Labour are making gains, which doesn’t mean they are winning. Ed Miliband’s party has nearly 300 more council seats than it had on Thursday morning. So progress. But no-one I have spoken to seriously claims these results put the opposition on a safe trajectory towards a general election triumph.
The reason lots of people voted Ukip will be analysed enough over the next few days – and will no doubt give Labour people ample cause to demand the things they were demanding anyway from the leadership, chiefly “boldness”, “clarity” and “radicalism”. (I have yet to meet an MP who wishes the leader would be more timid, opaque and incremental.)
In terms of Labour’s vote share, with less than a year before a general election, what matters is that not enough people who hate the main incumbent governing party express that feeling as endorsement of the main opposition party. Plenty think the Tories are a problem; too few think Ed Miliband’s Labour party is the solution.
Labour’s beacon of strength is London, where Ukip were less competitive and where there was plenty of low-hanging Lib Dem fruit to be plucked. There are a couple of other explanations around as to why the capital turned red. It is liberal-left and cosmopolitan by inclination, which is the blend of Labour brew that Miliband serves with ease. Also, crucially, the London Labour party has lots of members – it is a healthy part of the organisation and was well-organised.
Where there are more boots on the ground, more doors are knocked on and more support mobilised. Labour’s Get Out the Vote (GOTV) operation is generally reputed to be in good shape and the capital benefited disproportionately. (Manchester too, by some accounts). But that is less encouraging for Miliband than it might be. It suggests gains made in spite of his performances rather than because of them. Some GOTV is mining core support and mobiliing Clegg-hating refugees who have been on board since 2010. Some is communty activism that indicates a bona fide renaissance of grassroots Labour. In neither case does it reflect a broad shift in the national mood towards a change of government, nor is it a sign that Britain’s huge standing army of sceptical and disengaged voters is getting the Miliband message.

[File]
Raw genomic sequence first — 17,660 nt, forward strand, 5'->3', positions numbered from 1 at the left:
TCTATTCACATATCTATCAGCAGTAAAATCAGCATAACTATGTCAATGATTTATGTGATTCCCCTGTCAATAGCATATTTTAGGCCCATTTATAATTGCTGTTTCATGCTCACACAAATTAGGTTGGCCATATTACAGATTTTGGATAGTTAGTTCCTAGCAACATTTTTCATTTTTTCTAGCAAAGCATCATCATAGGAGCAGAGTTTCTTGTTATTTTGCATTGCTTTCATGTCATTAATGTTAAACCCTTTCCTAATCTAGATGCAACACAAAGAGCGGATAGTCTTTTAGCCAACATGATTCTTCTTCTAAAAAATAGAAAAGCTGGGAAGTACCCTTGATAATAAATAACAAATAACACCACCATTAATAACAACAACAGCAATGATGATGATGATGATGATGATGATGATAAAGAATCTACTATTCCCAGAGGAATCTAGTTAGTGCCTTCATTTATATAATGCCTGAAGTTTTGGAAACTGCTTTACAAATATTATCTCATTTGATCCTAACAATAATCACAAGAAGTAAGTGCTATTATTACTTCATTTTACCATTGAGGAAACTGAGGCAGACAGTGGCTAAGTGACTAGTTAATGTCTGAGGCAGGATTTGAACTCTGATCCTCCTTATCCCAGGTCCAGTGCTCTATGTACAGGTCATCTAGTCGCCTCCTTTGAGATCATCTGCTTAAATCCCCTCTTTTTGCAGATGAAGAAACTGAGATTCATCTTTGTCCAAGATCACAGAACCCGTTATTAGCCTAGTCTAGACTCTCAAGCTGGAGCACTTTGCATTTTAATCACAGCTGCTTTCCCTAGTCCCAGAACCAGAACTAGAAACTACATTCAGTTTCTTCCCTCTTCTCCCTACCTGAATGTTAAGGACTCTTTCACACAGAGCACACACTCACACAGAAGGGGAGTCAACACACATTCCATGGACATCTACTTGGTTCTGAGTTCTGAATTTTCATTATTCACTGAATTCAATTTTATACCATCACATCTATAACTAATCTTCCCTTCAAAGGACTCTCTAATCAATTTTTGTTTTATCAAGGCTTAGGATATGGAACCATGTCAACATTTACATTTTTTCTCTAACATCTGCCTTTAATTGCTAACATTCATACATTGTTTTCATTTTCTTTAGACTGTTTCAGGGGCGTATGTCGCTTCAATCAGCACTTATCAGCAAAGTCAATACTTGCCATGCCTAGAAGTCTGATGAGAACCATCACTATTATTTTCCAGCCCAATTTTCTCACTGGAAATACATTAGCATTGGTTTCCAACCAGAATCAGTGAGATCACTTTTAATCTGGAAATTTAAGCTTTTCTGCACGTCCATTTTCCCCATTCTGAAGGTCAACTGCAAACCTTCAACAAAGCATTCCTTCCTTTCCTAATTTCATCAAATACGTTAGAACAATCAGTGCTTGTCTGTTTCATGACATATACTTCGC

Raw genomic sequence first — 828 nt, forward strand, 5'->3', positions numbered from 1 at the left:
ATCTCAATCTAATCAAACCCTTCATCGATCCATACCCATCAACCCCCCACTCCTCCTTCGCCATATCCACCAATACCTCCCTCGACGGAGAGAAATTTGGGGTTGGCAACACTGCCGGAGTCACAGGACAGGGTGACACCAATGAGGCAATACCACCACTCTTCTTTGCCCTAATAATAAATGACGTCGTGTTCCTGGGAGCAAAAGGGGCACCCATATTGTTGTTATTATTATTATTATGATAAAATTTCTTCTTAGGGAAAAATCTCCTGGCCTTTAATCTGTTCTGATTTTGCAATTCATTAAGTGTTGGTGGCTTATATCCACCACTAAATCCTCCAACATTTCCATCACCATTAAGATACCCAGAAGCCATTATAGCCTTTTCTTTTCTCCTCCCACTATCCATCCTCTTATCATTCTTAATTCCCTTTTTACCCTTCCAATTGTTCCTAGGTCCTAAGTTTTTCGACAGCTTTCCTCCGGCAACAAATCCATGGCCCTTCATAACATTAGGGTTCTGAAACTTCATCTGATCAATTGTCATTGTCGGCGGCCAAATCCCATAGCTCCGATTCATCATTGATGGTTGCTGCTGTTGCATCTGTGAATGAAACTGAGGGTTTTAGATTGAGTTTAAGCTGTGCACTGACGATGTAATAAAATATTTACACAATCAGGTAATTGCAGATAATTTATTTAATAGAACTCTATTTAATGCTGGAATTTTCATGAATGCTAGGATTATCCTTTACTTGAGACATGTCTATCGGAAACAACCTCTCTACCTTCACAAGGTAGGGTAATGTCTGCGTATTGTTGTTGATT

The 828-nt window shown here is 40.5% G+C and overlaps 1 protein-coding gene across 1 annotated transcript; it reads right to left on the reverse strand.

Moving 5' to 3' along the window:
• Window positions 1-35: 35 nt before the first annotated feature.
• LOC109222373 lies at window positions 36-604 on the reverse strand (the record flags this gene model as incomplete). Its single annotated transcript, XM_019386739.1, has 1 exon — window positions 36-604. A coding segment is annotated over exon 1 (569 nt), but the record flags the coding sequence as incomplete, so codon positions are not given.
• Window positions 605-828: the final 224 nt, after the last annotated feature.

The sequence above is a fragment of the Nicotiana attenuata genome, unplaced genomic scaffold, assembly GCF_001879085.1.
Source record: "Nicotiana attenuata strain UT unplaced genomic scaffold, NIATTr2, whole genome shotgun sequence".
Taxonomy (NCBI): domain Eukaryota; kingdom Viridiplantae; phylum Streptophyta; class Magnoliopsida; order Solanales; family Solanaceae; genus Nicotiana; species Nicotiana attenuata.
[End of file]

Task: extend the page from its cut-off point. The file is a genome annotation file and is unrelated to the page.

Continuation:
A fierce argument is already under way behind the scenes about the focus and organisation of the campaign, much of which is displacement activity to avoid confronting the problem of Miliband’s failure as an evangelist. It is true, as some MPs have grumbled, that Labour’s upper echelons were relaxed for too long about Farage because he was doing such sterling work undermining David Cameron and nibbling away at the Tory vote in key marginals. Yet it is also true, as senior figures in the campaign point out, that Labour would hardly have transformed its position in the past fortnight with an abrupt lurch into foam-flecked and transparently panic-induced cynical anti-immigration rhetoric.
The reason the opposition is febrile is not a fear that it is campaigning with the wrong script. There is plenty of policy and, underpinning that, a plausible analysis of the salient issues in the lives of target voters. There really is a cost if living crisis, so it makes sense for the opposition to talk about it. MPs have various reservations about the emphasis and preferences about what needs to be said more and louder. That is inevitable in any campaign. But those reservations are exaggerated because it is easier to complain about the message than it is to confront the issue of an unconvincing messenger.
Miliband’s lack of campaign mojo was a source great comfort to the Tories in the past week. It was remarkable to see how senior Conservatives sustained a buoyant mood while marching towards a poll where they entirely expected to be butchered. The reason is twofold. First, they know that incumbents can be punished in local and European elections and still win general elections within a year. Second, they are starting to see how the whole Farage phenomenon can work to their advantage – or, rather, how it might be contained.